Scholarships waiting for group of Marietta students to earn them

Halle Montgomery dreams of going to the Juilliard School. Rico Sexton would like to be a prosecutor. Amber Mathis is considering a career as a chiropractor.

The Marietta High School freshmen are in a group of 22 students who have been offered a four-year, $20,000 scholarship to Life University. They will need to graduate with at least a 2.5 grade-point average to qualify.

Brian McAulay, Life University's executive vice president and provost, and Stuart Fleming started the scholarship program in August. Fleming, a member of the Marietta Board of Education, invited the 60 incoming Marietta High freshmen in his district to a Smart Moves program at Life. The 22 students who showed up were offered scholarships.

Fleming said he represents one of the lower-income wards in the city. Eight high school freshmen in his district live in a housing project, and seven of those are in the scholarship program. He said the city's high school has a good graduation rate, 80.5 percent last year, but he want to focus on those who don’t graduate.

“I wanted to put the carrot out there,” Fleming said. “These students have dreams and goals. We just need to help them get there.”

Half of this year’s scholars group got together at Life on Thursday for hot chocolate and pizza and a talk aimed at keeping them focused on their future after high school. They also took in a basketball game.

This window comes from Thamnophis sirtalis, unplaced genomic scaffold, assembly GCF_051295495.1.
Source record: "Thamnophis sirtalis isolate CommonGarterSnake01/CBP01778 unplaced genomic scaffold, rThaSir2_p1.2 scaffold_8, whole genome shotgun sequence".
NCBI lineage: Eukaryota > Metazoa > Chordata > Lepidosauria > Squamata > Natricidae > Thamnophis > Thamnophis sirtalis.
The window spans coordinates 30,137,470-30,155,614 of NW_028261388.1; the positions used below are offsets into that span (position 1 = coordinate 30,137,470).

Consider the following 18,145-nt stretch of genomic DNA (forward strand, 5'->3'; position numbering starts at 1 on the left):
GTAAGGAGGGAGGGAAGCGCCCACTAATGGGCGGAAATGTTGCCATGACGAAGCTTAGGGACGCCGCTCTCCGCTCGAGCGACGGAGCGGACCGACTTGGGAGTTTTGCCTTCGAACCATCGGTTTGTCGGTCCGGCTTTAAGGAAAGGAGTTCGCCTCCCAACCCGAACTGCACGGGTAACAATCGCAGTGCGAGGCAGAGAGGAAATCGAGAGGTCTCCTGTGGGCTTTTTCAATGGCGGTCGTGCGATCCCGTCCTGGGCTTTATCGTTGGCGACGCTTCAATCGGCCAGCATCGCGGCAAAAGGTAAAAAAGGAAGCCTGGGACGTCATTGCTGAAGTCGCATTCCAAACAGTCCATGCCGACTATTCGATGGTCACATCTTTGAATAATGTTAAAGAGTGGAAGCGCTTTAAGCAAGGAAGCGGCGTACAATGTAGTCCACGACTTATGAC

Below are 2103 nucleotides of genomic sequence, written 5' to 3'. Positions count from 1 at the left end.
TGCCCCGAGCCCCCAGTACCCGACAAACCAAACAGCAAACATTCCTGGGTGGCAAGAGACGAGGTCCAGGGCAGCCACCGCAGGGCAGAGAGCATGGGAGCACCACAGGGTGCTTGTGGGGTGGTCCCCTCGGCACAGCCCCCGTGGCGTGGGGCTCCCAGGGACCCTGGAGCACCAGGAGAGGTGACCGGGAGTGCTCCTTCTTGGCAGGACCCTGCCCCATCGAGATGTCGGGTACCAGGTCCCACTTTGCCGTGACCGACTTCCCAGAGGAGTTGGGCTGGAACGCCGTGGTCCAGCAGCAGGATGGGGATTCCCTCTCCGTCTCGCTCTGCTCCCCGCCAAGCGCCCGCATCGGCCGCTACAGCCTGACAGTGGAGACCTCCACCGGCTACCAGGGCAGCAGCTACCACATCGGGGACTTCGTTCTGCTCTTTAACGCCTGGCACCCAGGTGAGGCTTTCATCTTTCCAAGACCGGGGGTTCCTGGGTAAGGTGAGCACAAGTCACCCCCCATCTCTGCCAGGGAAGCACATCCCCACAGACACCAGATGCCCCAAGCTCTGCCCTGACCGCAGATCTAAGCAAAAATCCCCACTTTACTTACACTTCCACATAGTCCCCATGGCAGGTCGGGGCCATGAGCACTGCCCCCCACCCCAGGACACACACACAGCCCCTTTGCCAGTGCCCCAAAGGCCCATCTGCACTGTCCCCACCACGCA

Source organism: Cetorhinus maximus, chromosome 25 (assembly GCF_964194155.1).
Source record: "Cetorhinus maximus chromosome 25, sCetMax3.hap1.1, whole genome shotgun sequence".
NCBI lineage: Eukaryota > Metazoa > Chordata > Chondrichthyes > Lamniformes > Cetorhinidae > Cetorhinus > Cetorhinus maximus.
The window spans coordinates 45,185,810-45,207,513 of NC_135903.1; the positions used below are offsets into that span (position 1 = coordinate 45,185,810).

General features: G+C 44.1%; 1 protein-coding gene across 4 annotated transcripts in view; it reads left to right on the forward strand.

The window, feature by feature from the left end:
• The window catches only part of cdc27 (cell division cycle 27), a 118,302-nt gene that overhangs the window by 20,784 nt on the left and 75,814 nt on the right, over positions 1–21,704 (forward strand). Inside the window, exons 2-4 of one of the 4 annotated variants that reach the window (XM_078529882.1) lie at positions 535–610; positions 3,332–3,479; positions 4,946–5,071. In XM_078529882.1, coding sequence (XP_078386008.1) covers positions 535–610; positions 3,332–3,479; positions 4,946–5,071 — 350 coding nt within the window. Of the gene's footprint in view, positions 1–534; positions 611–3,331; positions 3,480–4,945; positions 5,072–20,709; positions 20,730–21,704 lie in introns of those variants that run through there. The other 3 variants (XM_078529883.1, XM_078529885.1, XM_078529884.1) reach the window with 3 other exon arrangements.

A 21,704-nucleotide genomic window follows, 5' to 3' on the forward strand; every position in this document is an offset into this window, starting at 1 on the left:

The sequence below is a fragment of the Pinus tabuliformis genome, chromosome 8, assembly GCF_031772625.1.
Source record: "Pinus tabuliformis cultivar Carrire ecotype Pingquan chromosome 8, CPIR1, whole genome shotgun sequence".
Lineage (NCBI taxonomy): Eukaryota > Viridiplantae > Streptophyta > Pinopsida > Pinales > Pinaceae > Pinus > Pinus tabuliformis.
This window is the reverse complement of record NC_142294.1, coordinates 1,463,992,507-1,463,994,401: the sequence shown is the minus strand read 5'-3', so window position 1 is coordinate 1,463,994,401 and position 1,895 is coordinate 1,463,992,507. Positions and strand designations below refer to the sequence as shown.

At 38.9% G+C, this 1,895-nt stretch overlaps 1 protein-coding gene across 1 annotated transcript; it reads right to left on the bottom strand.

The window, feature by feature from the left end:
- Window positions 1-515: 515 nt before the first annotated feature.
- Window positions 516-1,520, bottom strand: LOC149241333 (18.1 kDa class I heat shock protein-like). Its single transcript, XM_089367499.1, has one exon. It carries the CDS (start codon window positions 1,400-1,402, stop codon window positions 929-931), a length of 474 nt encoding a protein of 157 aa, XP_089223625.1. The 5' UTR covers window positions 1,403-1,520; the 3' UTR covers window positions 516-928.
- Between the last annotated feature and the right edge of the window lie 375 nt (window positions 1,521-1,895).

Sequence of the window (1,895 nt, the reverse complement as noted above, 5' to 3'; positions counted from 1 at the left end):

The students meet quarterly at the college and also talk with Life students who act as mentors. At Thursday's meeting, Jacquelyn Salazar, an undergraduate student, and Nicole McCarty, a former high school teacher who is studying to be a chiropractor, sat down with some of the students.

“I encouraged them to keep going and to realize that what they do now will have an impact on their future,” McCarty said. “Stick with it and stay focused and you will do well.”

Salazar told the ninth-graders that extracurricular activities are a good way to stay out of trouble, but academics should come first.

Montgomery appreciates the advice from the Life students and says the program has made her more confident about her future. She plays the violin and would like to study music. Her goal is to work with children.

Sexton said the program helps him realize he needs to study more and pull up his grades to get into college.

“I need to be dedicated to do better,” Sexton said. “Coming here helps me learn to stay disciplined.”

McAulay said Life plans to make the scholarship offer to next year’s freshmen in Fleming’s district, and he plans to get this year’s scholars to work with the following group. He would like to see the scholarship idea spread to other colleges and technical schools.

“If these students decide to go somewhere else after high school, I will be pleased that the program reinforced the idea that college was possible," McAulay said.

Liz Cole, director of the Marietta Housing Authority’s mentoring program for 12- to 18-year-olds, also works with the young scholars program. She said ninth grade can be a tough year for students and some students don't get the encouragement they need.

“We don’t want them to be satisfied with where they are,” Cole said. “When we talk about college, it’s a new ballgame to many of them. We can show them it’s attainable and they can be anything they want to be.”